The parameter values passed at Block 510 are preferably used in this content generation process. The parameters may identify which remotely-located bean is to be accessed by a proxy, and therefore how to create the appropriate remote proxy by the archive builder. For example, multiple beans performing a similar function may be available for access, where a particular one of the beans is to be selected if the client is executing the Internet Explorer browser and a different bean is selected when executing Netscape Navigator. Examples of other information that may be useful for customizing an archive file to reflect attributes of the client workstation environment include: the client's device type; operating system type; JVM (Java Virtual Machine) level; security API (Application Programming Interface) in use by the client browser; which user interface library is available (Swing, AWT, and so forth); a name or other identification of the workstation user; etc. Values of attributes such as these are available for access using prior art techniques, and may be assigned as parameter values. Sample parameter name/value pairs for information of this type are:
(indicating the remote object name, operating system type, and the JVM level, respectively).
The generated or retrieved content may then be compiled, as necessary, into one or more class files at Block 525. The compiled code may then be compressed (using existing techniques such as Lempel-Ziv compression), if desired, and is then packaged (Block 530) into an archive file. Preferably, the archive file is then digitally signed at Block 535, using techniques which are well known in the art.
At Block 540, the dynamically created archive file is cached (when the caching optimization is implemented), along with the parameter information which will enable subsequent lookup and retrieval of a selected cached archive file. The archive file which has been newly created according to the processing of Blocks 520-535, or which has been located in the cache at Block 515, is then returned to the requester at Block 545. The processing of FIG. 5 then ends for this invocation.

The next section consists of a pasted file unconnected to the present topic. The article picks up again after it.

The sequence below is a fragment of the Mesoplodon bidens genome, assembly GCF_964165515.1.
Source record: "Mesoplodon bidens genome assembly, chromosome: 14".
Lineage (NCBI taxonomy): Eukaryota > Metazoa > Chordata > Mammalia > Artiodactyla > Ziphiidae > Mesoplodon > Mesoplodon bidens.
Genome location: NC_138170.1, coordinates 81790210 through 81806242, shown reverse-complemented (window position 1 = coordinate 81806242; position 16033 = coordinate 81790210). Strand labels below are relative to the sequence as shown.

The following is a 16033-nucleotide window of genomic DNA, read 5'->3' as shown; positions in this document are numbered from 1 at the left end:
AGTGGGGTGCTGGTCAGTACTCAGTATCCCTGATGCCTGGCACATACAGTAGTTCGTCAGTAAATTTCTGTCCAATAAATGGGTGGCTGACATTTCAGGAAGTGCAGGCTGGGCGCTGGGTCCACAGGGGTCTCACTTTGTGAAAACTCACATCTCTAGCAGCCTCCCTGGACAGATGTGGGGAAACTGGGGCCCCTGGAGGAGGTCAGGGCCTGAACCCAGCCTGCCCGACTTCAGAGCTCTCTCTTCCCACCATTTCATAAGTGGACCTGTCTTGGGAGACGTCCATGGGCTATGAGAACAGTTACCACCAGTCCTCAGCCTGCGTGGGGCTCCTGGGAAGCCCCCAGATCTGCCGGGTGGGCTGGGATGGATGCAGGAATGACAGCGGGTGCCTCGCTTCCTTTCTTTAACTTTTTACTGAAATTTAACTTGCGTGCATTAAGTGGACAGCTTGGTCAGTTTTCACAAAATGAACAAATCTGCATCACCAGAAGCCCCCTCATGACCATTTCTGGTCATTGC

The present invention may also be used advantageously where the proxy code has already been explicitly created prior to run-time, for example by a developer of the bean class. In this situation, the processing which occurs is analogous to that which has been described when an already-cached instance is located by Block 515 of FIG. 5.
FIG. 6 depicts the flow of messages and the processing that occurs at run-time when the bean's execution method is invoked, according to the present invention. The application 410 executes on client machine 405, as stated. For purposes of illustration, suppose the application invokes a bean instance 465 where that bean looks up the telephone number of a person whose name is supplied as a bean input property. This bean instance resides on a remote server 650, which may be the same server 450 on which the archive builder of FIG. 4 resides, or may be a different server. As shown at 640, the bean in this example has methods “setName” to set the input property; “doLookup” to search a database or other repository for the phone number using the name as an index or key; and “getPhoneNumber” to retrieve the resulting phone number from an output property. The application therefore sets 601 an input property, which in this example has the value “Jones, Bob”, by invoking the setName method on the proxy 415. The doLookup method of proxy 415 is then invoked 602. Note that these steps 601, 602 (as well as step 607, discussed below) are performed identically from application 410, whether the bean instance 465 that will perform the required function is remotely located as in FIG. 6 or is locally available. Thus application 410 can be deployed on an arbitrary machine, whether in a client/server environment such as that depicted in FIG. 6 or on the same machine 650 on which the actual bean instance 465 executes.
When the proxy's execution method is invoked 602, its function is to pass 603 a set of parameters 620 to generic client application 420 and await a response 606 (where message flows 603, 606 correspond to messages 430 a, 430 b in FIG. 4). Note that the interface to generic client application 420 is independent of which bean proxy it is used with. In the general case, the generic client application 420 requires an identification of the remote bean that corresponds to the bean proxy 415, a list of name/value pairs for the parameters in that bean's signature, and a command to be executed by the remote bean. A set of arbitrary result parameters is then returned to the invoking proxy. In this example, the parameters 620 are the bean's name “Bean1”; the bean's single input property “name” and its value “Jones, Bob”; and the command “doLookup”.